Here’s the elephant in the room for millennials in a position of leadership: we’re old enough to have some experience but young enough to still be ignorant as hell.
How do we balance on this generational seesaw? How can you read the room well enough to be effective?
Most importantly: how can you be humble enough to own this balance and add value to those listening?
There are a lot of factors involved here, not least of which is the environment.
Can you recognize your position relative to the rest of the people in the room? Maybe you’re the new leader who has the book smarts but no experience in the trenches. Or maybe it’s your wheelhouse in a relationship challenge and you’re being looked at to fix the problem.
To be happy we need something to solve. Happiness is therefore a form of action – Mark Manson
Millennials, just like every other generation which passed through this phase of life, now have the spotlight.
We’re stepping into small leadership roles. We’re managing teams, families, and finances. If you’re there already, maybe you feel the accruing weight of responsibility. If you’re headed there, maybe you want to be prepared.
Below are the four communication skills I’ve found to be most effective for millennials to build their authority and leadership. My experience with all four have roots in the military, however I’ve seen them/used them myself on the civilian side as well.
Still can’t get my toddler to listen, though, so there’s that.
1. Be humble
Nothing radiates “I’m ready to lead” as much as “I’m ready to learn.”
Everyone knows you’re young and there’s an automatic assumption that’s lingering in the air because of it: maybe you’re a little bit too young for this.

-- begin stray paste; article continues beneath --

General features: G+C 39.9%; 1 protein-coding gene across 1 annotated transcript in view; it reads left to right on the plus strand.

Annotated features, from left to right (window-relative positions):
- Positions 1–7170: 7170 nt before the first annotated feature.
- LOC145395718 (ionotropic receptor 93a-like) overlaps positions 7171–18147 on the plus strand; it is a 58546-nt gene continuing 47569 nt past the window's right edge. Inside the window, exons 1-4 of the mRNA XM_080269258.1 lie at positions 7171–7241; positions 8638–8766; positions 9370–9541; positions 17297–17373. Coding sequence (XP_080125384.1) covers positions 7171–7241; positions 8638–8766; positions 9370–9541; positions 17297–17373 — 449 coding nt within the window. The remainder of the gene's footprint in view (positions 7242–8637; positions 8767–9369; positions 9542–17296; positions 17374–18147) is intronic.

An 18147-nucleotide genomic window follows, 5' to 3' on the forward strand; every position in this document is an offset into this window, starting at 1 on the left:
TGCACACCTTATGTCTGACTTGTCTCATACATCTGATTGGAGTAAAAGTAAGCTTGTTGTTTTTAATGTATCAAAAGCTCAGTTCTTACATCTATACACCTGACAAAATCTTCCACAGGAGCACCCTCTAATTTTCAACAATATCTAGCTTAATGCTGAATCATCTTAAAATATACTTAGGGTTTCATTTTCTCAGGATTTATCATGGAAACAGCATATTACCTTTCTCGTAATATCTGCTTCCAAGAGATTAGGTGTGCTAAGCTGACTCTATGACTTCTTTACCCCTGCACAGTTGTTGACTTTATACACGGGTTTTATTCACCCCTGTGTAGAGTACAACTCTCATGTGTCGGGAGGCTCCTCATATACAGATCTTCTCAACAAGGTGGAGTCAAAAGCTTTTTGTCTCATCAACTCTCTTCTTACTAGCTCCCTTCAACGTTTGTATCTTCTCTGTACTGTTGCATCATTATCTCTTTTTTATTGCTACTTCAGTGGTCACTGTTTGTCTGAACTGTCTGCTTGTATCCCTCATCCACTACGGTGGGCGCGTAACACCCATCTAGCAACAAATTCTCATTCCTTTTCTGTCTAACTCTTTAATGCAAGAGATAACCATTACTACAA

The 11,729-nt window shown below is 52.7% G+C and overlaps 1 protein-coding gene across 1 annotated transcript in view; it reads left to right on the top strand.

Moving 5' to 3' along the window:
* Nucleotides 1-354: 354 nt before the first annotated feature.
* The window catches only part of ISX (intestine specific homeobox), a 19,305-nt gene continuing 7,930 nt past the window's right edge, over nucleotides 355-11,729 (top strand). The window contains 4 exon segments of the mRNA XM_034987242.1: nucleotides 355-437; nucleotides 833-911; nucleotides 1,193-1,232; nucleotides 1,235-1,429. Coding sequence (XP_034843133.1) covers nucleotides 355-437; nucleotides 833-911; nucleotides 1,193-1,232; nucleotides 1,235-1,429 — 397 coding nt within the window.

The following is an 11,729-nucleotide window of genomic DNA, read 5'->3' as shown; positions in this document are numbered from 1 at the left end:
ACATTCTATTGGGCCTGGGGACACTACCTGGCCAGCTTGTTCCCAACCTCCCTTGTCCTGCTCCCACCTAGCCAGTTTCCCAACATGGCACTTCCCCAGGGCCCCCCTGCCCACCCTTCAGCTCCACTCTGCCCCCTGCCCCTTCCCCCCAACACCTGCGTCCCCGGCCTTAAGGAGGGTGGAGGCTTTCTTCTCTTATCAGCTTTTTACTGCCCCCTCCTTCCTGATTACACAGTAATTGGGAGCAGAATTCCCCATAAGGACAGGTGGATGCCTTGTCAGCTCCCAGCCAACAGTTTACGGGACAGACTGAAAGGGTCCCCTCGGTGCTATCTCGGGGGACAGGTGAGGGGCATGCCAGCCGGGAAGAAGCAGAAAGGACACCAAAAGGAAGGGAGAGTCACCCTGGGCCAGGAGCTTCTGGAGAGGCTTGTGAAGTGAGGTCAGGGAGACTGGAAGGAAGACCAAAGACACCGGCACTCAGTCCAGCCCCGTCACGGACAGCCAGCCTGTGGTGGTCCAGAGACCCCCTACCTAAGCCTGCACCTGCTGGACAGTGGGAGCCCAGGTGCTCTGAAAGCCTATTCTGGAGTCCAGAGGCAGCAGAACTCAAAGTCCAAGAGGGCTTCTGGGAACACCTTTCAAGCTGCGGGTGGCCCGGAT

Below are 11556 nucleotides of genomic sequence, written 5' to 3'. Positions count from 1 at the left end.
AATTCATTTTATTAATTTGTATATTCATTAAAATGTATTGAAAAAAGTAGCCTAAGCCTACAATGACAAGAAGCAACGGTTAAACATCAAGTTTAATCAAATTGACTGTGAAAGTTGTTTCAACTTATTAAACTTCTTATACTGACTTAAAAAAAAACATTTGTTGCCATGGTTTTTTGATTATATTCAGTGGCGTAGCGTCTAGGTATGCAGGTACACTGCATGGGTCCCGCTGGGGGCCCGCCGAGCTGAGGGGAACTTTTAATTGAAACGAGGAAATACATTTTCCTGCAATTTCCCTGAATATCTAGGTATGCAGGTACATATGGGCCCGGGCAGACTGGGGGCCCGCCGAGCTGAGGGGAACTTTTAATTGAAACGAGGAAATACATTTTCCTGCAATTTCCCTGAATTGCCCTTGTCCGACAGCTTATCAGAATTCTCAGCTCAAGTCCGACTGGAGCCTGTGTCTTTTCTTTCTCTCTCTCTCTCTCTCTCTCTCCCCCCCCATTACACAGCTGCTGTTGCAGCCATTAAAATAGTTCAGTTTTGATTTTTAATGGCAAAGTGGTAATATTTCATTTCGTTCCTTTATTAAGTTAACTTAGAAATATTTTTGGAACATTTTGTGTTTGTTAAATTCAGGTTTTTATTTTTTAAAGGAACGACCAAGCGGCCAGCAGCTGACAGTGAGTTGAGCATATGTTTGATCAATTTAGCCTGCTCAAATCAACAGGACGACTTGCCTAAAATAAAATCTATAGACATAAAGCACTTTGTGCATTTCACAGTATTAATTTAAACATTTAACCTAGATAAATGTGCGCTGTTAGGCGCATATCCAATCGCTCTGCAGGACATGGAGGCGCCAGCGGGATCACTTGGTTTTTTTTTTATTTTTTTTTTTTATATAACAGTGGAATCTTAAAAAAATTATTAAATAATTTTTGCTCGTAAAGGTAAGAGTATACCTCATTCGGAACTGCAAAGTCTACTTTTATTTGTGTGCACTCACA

Being receptive to ideas and gut feelings from those who have walked this road for longer does two things.
First, you’ll legitimately learn something from them. Second, you’re building group autonomy. You’re letting your team know their voices will be heard and taken into consideration, and this a key ingredient of success that can be fostered by even the youngest leader.
This one is bound to stir up emotions, though. You’ve got an ego, just like everyone else. This is the place to manage it.
When you wear the hat of a learner you are — almost by definition — taking a passive role, which sounds like the opposite of a leadership role.
So instead of thinking in this power-dynamic kind of way, just be hungry for information and don’t underestimate the power of “I could be wrong.”
All good leaders are good learners.
2. Delayed gratification
Nothing counters the stereotype of our insta-hungry generation like some good delayed gratification.
There’s enough psychology behind this concept that I feel confident saying this: Delaying your gratification is almost always the right choice. It demonstrates discipline and an ability to see ahead.
Your team needs both.
And while you’re not communicating verbally by delaying gratification, you’re signaling to those around you that they come first and you’re not in it for the accolades. This is the premise of Leaders Eat Last by Simon Sinek: